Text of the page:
Pulaski County’s court system is seeking almost $200,000 in grant funding to continue its programs. The county commissioners recently agreed to sign letters of support for applications for 1006 grants from the Indiana Department of Correction.
Superior Court Judge Crystal Brucker Kocher explained that almost $70,000 in DOC funding is being sought for the county’s veterans treatment court. Currently, it’s being funded through the Indiana Office of Court Services. “We’ve seen good success with our veterans treatment court,” Kocher added. “We’ve seen people who are doing things, turning their lives around, getting employment, getting treatment from resource providers that we didn’t have before. And so we are hoping to continue that, but we don’t want to continue that at a cost to the county.”
Another $68,000 would go to support the pretrial release program. That would fund the salary and benefits for the pretrial officer, plus some drug screening supplies. Judge Kocher said the program currently has about 26 participants.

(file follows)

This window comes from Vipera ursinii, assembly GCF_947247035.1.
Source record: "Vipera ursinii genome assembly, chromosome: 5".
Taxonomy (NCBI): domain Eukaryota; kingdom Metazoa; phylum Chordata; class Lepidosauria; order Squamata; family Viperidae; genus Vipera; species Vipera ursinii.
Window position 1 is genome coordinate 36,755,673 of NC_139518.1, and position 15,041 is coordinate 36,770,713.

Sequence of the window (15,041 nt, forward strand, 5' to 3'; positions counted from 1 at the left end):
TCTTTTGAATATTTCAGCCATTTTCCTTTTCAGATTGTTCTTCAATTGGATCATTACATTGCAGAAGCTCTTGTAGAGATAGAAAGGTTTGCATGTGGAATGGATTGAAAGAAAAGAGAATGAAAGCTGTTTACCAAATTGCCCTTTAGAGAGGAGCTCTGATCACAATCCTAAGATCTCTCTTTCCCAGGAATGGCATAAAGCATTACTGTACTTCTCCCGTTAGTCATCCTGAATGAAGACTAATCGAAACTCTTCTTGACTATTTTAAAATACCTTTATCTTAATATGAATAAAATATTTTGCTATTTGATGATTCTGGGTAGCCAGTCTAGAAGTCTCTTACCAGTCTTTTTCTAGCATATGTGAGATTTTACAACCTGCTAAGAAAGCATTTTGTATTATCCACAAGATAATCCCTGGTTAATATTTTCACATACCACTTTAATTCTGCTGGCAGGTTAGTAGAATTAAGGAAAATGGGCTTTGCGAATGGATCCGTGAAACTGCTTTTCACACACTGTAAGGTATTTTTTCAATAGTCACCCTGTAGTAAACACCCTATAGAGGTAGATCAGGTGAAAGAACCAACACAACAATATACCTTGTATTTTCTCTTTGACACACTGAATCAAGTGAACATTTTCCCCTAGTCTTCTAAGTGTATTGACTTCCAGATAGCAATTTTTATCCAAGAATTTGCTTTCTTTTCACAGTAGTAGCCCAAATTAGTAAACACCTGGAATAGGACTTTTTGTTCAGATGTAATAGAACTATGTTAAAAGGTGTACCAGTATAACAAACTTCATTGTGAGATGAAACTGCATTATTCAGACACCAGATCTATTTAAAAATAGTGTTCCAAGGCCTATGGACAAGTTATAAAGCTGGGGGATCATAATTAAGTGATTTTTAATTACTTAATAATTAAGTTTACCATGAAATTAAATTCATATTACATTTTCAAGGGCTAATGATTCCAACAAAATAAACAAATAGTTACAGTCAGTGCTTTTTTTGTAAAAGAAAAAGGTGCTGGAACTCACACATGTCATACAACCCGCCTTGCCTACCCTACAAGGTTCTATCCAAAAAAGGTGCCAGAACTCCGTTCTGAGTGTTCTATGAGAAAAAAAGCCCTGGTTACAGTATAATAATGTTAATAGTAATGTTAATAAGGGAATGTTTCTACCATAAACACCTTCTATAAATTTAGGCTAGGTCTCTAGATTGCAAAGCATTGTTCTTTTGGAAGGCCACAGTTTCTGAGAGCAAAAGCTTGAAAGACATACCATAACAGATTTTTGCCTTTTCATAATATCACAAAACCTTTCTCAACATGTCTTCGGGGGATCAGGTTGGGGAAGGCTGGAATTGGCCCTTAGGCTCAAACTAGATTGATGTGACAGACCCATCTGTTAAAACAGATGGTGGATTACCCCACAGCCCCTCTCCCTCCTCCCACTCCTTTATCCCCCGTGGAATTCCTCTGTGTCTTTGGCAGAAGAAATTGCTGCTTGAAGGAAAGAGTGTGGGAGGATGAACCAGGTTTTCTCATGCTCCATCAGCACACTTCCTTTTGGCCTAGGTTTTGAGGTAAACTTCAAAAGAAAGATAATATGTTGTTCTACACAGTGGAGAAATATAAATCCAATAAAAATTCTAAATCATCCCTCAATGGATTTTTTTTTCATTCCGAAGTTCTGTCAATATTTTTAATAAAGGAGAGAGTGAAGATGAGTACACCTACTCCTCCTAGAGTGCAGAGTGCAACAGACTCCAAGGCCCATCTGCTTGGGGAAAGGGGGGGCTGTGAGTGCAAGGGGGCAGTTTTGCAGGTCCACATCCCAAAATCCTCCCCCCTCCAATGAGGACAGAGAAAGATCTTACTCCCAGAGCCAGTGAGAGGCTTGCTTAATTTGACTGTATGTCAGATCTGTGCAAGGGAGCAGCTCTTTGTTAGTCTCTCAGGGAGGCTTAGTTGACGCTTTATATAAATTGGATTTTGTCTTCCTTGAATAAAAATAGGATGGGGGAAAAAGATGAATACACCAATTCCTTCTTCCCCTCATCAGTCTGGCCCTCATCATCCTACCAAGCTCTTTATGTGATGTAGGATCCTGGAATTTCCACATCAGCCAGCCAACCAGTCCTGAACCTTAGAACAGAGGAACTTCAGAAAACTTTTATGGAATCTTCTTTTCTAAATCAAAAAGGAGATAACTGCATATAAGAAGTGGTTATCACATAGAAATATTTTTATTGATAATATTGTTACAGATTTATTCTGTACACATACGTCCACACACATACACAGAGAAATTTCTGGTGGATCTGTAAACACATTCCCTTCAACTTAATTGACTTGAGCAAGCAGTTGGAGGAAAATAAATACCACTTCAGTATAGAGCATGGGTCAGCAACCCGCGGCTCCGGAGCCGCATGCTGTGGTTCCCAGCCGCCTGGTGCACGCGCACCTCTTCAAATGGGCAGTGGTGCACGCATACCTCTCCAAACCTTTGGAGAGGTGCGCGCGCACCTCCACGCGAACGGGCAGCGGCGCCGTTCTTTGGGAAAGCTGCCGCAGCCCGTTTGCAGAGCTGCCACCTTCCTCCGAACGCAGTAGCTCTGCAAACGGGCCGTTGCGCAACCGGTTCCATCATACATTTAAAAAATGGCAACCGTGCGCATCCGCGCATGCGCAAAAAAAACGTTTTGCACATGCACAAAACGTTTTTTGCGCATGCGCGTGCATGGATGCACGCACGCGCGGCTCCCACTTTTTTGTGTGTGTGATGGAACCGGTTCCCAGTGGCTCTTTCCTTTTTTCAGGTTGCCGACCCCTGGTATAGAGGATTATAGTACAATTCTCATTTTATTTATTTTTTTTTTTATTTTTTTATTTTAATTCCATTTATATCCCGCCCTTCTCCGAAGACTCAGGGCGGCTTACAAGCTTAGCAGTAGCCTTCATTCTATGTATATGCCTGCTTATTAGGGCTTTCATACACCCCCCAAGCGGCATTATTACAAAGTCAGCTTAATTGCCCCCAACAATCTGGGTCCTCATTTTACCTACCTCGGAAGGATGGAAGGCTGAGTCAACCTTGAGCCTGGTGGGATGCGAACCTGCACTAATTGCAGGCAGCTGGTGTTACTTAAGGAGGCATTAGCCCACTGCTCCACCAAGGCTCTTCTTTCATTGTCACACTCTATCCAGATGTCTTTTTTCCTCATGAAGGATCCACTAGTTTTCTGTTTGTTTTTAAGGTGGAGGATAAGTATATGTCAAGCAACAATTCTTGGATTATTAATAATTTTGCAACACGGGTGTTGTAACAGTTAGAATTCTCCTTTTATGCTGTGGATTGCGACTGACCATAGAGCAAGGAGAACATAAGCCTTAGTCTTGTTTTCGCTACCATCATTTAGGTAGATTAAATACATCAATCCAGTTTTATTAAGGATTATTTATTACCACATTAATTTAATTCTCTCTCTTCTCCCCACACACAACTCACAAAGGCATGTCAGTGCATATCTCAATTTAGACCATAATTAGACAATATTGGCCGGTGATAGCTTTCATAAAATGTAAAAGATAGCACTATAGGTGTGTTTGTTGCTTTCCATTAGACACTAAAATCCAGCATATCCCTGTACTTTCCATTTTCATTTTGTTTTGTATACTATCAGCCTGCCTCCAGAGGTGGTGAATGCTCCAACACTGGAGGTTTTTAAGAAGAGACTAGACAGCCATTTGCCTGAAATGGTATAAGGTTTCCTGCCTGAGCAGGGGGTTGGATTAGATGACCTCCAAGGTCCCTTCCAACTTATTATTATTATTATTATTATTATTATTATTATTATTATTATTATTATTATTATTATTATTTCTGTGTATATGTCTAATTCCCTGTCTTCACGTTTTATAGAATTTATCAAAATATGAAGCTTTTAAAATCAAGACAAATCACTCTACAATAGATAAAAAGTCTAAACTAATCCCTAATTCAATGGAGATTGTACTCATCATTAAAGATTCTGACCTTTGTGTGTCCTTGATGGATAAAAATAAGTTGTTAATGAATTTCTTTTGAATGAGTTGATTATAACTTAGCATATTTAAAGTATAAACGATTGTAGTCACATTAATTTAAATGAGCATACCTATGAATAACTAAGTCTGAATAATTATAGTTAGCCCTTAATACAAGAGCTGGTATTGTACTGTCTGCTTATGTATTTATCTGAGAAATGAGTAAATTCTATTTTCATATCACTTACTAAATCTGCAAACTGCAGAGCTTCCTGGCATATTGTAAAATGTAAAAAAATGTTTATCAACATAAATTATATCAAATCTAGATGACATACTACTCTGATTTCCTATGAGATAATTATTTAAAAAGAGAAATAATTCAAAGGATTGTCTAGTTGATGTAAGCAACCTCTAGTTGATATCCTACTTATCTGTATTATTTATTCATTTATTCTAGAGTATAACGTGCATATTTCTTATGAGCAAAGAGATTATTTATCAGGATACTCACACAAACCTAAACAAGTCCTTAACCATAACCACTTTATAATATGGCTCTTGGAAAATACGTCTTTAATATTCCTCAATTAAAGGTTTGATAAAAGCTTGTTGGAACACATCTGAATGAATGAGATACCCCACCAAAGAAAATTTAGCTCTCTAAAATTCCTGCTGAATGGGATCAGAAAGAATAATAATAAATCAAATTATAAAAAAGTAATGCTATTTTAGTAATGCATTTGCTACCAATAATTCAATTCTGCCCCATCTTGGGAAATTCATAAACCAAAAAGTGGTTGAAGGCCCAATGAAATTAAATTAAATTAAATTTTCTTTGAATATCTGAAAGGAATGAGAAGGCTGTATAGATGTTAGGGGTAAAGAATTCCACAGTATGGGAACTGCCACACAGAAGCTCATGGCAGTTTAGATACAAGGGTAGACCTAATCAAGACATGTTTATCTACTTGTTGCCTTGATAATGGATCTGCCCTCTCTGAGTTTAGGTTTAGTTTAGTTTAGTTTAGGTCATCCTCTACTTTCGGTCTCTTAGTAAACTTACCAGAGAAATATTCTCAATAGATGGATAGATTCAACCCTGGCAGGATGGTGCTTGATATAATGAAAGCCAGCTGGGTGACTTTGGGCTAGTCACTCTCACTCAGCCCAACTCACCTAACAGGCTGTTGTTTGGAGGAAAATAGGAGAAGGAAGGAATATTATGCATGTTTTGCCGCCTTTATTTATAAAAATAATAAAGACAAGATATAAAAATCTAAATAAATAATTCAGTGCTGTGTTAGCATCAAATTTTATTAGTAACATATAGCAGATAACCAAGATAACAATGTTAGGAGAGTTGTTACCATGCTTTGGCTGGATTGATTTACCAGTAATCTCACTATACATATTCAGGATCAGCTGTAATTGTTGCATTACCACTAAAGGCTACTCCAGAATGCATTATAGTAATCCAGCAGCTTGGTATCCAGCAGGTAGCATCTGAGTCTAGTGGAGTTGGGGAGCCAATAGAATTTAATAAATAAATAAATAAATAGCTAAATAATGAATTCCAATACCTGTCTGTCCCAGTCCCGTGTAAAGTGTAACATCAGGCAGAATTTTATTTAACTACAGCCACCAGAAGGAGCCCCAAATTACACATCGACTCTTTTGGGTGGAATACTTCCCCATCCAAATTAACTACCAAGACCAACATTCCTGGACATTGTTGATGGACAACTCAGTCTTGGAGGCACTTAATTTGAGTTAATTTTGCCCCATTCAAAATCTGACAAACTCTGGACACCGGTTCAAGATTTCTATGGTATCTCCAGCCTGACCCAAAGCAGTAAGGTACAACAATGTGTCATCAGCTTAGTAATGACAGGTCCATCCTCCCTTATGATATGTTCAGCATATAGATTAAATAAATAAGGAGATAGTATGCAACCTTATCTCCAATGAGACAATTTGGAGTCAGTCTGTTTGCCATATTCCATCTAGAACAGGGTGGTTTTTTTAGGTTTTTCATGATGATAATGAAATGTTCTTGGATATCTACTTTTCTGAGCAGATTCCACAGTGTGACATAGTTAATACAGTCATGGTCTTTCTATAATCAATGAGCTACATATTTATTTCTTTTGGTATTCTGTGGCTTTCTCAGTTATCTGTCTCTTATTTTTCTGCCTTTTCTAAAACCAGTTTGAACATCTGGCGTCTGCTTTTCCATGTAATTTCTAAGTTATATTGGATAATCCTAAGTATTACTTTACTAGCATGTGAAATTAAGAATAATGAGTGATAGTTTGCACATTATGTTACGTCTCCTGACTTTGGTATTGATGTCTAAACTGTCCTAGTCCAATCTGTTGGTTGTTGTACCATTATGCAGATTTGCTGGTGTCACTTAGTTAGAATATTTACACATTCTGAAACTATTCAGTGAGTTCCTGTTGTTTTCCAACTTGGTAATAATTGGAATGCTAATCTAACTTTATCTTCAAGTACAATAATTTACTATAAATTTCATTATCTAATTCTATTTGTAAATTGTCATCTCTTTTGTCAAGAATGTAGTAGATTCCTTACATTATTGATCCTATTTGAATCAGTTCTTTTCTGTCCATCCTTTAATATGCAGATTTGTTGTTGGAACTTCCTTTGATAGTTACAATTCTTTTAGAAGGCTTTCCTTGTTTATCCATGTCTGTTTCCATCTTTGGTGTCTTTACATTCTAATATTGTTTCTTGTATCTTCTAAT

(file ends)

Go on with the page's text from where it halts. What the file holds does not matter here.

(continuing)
“The great thing about that program is that when people are released, they’re being monitored,” Kocher said. “We have had a success in that we had a 94-percent appearance rate, which means that people who are put on the pretrial release program are coming back to court at the rate of 94 percent.”
Kocher said the county is also applying for a $60,000 Justice Partners Addiction Grant, to allow it to continue to employ a licensed clinical addictions counselor and social worker. “He is available to the people who come through our system who need addiction counseling, at no cost to them and no cost to the county,” Kocher explained.
The Pulaski County court system is also applying for COVID-19 relief funding through White County United Way. Kocher said that money would be used on hand sanitizer, masks, and the installation of monitors outside the courtroom, so individuals can get scheduling updates on court hearings without having to interact with staff members.